According to wikipedia, scat singing is:

In vocal jazz, scat singing is vocal improvisation with wordless vocables, nonsense syllables or without words at all.[2][3] In scat singing, the singer improvises melodies and rhythms using the voice as an instrument rather than a speaking medium.

But does it have a name when you sing doubling the melody of the instrument you are playing while improvising? This is very common in jazz music, related to scat (that's why I mentioned it).

For example ...

This can only be possible in instruments like guitar, piano and bass for obvious reasons.

  • Do you mean the singer is impersonating the sound of an instrument? So singing to sound as much like a muted trumpet as possible, say? Commented Jul 24, 2020 at 12:03
  • @BrianTHOMAS Here's an example of what I mean. It's common in instruments like guitar, piano and bass, not for "mouth" instruments for obvious reasosns. Commented Jul 24, 2020 at 17:44
  • 2
    Side comment, let alone the naming of it: It is extremely useful for improvising to sing along your playing! If a solo is singable, it is most likely a good solo with good lines and phrasing! Too bad it doesn't have a name! Something useful should definately have a name! :-) Commented Jul 28, 2020 at 21:01
  • @AsgeirNesøen Yeah, and I think is good for the ear too. If you can sing it it's because you have the music in your mind and not in your fingers. ☺️ Commented Jul 28, 2020 at 21:45

3 Answers 3


In the case where an instrumentalist doubles their own improvisation with voice, there is not a specific term. Slam Stewart made his name doubling his bass in this way, having gotten the idea from Ray Perry, who did the same in his violin solos (recording not readily available). In general, it's considered something of a novelty.

Some musicians famously vocalize while they play, but not with the intentionality of a Slam Stewart. Standout examples are Glenn Gould and Keith Jarrett. In this video, Glenn Gould is actually singing along (about 5 sec. in), though not with the intention of featuring his voice. And here is a compilation of Keith Jarrett vocalizations.

An article published by radio station KQED characterizes Jarrett's (and Gould's) vocalizations as "involuntary."

Vocalese is the term for adding lyrics to and singing an instrumental melody. The term is sometimes also applied to any vocal realization on an instrumental part.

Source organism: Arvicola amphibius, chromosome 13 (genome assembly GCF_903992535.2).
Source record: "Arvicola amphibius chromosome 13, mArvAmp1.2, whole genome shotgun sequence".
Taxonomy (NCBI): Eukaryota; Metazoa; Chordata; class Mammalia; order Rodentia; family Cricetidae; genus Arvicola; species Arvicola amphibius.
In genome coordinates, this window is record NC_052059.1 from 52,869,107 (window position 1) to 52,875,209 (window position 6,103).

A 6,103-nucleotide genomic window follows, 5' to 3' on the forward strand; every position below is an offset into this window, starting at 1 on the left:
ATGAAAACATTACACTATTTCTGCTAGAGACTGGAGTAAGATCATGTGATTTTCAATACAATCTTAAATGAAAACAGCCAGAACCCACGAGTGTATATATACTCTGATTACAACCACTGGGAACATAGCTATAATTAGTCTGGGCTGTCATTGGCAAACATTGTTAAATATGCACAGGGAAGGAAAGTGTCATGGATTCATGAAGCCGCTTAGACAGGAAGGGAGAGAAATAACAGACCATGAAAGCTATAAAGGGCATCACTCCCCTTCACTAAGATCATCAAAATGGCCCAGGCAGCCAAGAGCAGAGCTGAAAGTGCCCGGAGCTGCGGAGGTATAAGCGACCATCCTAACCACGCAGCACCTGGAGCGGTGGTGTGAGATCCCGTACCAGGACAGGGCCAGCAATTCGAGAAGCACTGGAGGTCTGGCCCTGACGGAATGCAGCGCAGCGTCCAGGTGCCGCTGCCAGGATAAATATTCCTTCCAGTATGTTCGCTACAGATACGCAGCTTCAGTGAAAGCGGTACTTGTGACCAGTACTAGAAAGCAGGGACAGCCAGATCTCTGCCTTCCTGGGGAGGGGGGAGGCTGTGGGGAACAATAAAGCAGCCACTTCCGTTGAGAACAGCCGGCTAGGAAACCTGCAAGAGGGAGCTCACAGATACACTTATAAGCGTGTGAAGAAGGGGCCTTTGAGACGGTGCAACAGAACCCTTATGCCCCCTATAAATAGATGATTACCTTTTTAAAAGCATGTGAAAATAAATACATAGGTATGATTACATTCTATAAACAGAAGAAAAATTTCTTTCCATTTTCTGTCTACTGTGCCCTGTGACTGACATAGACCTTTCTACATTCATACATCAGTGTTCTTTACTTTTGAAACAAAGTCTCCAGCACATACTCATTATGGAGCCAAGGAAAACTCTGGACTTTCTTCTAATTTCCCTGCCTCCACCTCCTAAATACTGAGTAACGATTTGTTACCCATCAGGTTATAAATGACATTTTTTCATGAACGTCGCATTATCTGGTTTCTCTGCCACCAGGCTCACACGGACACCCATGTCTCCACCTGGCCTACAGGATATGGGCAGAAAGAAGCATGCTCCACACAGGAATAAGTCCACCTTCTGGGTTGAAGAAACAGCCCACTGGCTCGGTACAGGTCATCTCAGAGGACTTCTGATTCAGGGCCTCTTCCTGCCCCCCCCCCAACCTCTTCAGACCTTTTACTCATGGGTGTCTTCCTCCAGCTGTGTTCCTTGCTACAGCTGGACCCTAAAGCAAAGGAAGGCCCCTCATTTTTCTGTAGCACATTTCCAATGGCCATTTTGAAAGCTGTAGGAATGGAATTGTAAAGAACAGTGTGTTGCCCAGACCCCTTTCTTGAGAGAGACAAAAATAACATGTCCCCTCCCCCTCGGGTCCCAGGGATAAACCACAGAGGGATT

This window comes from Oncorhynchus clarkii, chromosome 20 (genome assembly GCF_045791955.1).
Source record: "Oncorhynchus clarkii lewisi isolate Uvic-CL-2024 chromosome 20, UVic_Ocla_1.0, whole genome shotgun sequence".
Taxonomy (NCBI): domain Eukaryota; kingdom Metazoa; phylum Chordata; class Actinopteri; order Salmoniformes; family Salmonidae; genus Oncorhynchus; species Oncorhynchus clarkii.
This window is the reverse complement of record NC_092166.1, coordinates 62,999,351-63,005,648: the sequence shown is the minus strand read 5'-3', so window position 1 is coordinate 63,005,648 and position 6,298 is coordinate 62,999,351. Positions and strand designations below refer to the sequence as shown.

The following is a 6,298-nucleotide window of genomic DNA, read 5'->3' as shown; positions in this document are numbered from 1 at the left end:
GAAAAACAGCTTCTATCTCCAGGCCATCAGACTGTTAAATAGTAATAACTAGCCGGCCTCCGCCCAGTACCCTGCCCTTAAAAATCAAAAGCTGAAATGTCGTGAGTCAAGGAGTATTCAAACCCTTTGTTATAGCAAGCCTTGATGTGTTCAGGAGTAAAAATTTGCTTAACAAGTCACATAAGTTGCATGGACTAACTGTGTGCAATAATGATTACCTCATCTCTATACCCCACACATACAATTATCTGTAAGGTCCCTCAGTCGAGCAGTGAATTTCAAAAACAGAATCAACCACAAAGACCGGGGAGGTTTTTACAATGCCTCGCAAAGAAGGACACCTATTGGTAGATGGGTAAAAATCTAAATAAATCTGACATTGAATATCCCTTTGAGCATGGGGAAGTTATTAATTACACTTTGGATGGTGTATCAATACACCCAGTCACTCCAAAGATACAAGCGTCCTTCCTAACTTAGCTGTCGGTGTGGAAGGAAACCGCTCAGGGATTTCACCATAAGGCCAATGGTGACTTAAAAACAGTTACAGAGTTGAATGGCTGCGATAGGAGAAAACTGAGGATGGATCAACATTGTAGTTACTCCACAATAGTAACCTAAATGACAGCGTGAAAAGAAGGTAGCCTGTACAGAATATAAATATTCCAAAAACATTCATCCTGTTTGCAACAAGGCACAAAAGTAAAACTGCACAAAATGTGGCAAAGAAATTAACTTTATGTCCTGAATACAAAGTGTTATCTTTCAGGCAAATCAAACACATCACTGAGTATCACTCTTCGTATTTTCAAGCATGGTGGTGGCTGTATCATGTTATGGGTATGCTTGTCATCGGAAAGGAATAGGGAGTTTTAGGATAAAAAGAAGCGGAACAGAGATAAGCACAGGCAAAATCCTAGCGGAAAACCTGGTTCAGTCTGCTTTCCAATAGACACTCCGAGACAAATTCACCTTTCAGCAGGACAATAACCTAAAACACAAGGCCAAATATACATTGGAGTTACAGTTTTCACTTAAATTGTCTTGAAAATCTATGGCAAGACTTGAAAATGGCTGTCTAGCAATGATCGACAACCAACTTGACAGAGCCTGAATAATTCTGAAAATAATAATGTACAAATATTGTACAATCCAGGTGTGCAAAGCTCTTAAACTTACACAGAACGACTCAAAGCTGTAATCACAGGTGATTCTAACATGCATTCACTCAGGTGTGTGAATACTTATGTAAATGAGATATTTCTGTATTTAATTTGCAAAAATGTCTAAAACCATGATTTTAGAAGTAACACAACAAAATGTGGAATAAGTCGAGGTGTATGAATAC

Wikipedia has a good entry on the term and some history of the practice.

To pick just one particularly well-known example, Eddie Jefferson turned James Moody's improvisation on "I'm in the Mood for Love" (link to Frances Langford's premier of the song) into a vocalese version.

Here is a YouTube link to James Moody's version. (Introduction by Dizzy Gillespie; James Moody begins at 1:45) And here is "Moody's Mood for Love" by Eddie Jefferson.


The answer is no; the style of scat singing in unison along with an instrumental solo, or doubling it at an octave (like George Benson) does not have a specific, concise name (as far as I can tell).


I'm no musician and certainly no musical expert whatsoever. I always like to think of it as some kind of flex: The artist shows that they know exactly what they are doing and that they are in full control of their instrument so that they can double every note played... No idea if that's actually a rather basic skill for any jazz musician.

One of my fav examples here, starting around 4:02


  • Hi welcome to stack exchange! I wouldn’t say it’s a flex as such, definitely not for an experienced musician. It can be used for effect (eg slam Stewart) or to better internalise the phrasing of what you are about to play (potentially more like Keith Jarrett). A mid level improvising student will probably have their teacher saying “if you don’t know what it is you are about to play then you probably shouldn’t play it!”, outside the practice room, at least. I think most strong improvisers will be doing some version of this ‘vocalising’ internally, even if it doesn’t escape their mouth!
    – OwenM
    Commented Apr 19 at 17:49
  • Nice example! I don’t know that tune, I’ll dig in. I think in that case it certainly sounds like it’s for creative effect!
    – OwenM
    Commented Apr 19 at 17:50
  • thank you so much! sure makes a lot of sense to me. a good observation also — it really sounds like the vocalization has been mastered along properly for creative effect. cheers! j
    – Joshua
    Commented Apr 20 at 1:31

Your Answer

By clicking “Post Your Answer”, you agree to our terms of service and acknowledge you have read our privacy policy.

Not the answer you're looking for? Browse other questions tagged or ask your own question.